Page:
Interview: Ilia Kolochenko, CEO of High-Tech BridgeThe Ethical Hacker Network - Tuesday, 15 January 2013
Thank you so much for taking the time to share your story with the EH-Netters from around the globe. Before we get to some of the cool things your company does, we like to start things out from well… the beginning. OK, so maybe we won’t go back quite that far, but we do like to know how you got to where you are today. That being said, let’s jump right into the interview.
1. What work experience did you gain and how did that prepare you at all for starting your own company?
Since the age of 16 I was interested in computer security. Before High-Tech Bridge I was working as a penetration tester and manager for an ethical hacking company in Geneva, performing many complex projects mainly for Swiss financial institutions. I wanted to change many things in the company for the benefit of customers, company and employees. However, the management was quite unreceptive and was looking only for profit maximization. This is why after my military service I decided to start a company with a different vision, oriented for stable and organic growth, where innovation and customer satisfaction are the main priorities. Today I mainly take care of our corporate strategy and business development, participating from time to time in technical projects to personally control the quality and maintain my technical skills. My technical background is very useful, as only being a professional hacker in the past you will be able to efficiently manage hackers in the present.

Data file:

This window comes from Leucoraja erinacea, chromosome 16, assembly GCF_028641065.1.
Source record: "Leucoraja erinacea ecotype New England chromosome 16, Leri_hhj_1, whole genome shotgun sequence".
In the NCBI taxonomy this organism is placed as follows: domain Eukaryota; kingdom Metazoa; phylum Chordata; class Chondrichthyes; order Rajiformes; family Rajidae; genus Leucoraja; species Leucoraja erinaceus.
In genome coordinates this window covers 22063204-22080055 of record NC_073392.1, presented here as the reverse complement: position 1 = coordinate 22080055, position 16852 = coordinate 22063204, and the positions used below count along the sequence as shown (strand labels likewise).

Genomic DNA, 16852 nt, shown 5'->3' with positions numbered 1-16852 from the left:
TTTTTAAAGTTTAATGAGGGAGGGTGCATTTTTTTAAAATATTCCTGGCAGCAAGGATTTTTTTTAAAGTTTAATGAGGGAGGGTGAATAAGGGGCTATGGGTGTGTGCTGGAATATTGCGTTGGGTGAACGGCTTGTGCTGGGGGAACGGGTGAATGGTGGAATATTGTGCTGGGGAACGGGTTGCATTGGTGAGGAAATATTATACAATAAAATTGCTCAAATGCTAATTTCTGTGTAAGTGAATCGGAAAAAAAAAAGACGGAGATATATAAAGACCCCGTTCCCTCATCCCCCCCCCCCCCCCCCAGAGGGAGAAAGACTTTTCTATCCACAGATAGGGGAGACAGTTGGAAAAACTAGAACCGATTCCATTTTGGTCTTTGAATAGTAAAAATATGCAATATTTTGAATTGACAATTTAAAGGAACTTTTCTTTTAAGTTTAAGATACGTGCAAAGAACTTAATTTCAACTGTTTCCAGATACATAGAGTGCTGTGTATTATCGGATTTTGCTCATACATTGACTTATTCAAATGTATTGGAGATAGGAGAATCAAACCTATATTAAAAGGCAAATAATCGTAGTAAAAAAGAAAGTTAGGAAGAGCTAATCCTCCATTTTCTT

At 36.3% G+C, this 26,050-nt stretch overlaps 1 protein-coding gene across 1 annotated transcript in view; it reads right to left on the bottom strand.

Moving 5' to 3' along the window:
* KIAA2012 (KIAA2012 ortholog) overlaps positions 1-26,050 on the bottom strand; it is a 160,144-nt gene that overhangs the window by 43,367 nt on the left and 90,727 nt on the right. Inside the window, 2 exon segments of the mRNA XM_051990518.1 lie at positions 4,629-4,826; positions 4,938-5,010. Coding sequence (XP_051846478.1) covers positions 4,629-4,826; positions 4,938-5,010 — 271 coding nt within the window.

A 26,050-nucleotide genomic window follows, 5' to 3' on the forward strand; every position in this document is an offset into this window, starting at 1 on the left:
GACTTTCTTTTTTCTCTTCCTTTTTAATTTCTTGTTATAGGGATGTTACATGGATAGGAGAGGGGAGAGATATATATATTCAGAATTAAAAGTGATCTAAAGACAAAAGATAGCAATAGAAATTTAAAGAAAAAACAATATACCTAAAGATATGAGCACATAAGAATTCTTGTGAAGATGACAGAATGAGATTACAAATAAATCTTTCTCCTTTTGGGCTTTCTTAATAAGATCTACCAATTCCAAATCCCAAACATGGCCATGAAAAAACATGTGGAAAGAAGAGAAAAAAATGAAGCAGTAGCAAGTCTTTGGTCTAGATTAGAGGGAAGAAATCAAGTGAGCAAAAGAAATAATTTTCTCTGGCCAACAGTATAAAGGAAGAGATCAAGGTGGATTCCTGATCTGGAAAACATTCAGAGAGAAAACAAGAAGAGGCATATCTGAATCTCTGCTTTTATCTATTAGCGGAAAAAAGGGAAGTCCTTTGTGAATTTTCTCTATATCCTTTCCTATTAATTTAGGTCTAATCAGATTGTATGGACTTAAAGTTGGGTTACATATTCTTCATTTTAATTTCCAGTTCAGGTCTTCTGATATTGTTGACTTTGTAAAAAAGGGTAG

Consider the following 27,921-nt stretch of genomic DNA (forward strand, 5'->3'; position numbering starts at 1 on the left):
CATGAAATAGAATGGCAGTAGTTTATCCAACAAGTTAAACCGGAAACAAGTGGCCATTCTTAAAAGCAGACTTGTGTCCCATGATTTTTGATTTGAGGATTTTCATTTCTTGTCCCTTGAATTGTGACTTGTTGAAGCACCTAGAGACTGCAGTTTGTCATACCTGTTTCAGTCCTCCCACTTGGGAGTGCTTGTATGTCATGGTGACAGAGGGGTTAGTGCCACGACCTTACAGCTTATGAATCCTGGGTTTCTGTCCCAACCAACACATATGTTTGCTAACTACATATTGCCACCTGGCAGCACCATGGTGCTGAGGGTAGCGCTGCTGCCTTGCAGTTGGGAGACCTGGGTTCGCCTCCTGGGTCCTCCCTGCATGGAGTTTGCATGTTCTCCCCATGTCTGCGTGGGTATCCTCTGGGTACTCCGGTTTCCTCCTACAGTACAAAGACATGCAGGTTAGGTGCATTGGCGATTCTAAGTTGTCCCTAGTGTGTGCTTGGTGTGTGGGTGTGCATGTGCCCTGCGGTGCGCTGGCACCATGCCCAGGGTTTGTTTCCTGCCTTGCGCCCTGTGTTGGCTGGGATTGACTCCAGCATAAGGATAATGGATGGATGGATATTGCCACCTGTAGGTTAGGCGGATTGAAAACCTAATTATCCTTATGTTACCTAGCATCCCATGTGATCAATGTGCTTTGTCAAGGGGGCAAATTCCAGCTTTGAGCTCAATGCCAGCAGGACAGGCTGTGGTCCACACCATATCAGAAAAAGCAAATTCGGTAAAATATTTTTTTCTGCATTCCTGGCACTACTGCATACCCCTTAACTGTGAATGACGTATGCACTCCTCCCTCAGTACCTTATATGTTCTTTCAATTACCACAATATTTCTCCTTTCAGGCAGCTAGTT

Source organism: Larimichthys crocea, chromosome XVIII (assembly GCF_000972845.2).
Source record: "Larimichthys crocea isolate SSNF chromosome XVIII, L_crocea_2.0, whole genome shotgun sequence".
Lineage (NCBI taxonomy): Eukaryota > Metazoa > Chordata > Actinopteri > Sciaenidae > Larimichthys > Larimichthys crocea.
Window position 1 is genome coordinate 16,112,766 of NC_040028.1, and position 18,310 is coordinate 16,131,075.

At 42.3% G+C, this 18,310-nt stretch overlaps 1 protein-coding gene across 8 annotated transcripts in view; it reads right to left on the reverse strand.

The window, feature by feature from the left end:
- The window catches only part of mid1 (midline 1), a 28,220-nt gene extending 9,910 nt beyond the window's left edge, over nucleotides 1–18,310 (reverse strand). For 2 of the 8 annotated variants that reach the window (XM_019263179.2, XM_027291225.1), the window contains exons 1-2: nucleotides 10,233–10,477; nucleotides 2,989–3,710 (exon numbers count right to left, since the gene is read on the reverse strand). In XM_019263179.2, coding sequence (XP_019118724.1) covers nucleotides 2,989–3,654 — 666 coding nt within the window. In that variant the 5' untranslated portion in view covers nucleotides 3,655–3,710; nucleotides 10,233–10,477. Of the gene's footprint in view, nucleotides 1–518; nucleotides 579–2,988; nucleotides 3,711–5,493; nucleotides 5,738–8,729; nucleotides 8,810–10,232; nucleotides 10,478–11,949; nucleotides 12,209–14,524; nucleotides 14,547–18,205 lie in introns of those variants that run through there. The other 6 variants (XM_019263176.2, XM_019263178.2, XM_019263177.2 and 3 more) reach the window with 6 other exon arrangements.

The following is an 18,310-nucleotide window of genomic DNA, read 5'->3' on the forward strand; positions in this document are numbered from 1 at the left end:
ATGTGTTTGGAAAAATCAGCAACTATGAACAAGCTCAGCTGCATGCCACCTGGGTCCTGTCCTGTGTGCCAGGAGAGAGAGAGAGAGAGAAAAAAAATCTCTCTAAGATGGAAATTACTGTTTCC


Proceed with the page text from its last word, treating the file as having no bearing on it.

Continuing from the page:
2. Can you share with us how your service in the military helped in your career in information security?
It was extremely useful to develop such skills as self-organization, resistance to stress and the ability to never give up. Military service also reinforced my ability to make difficult decisions and assume the responsibility for them.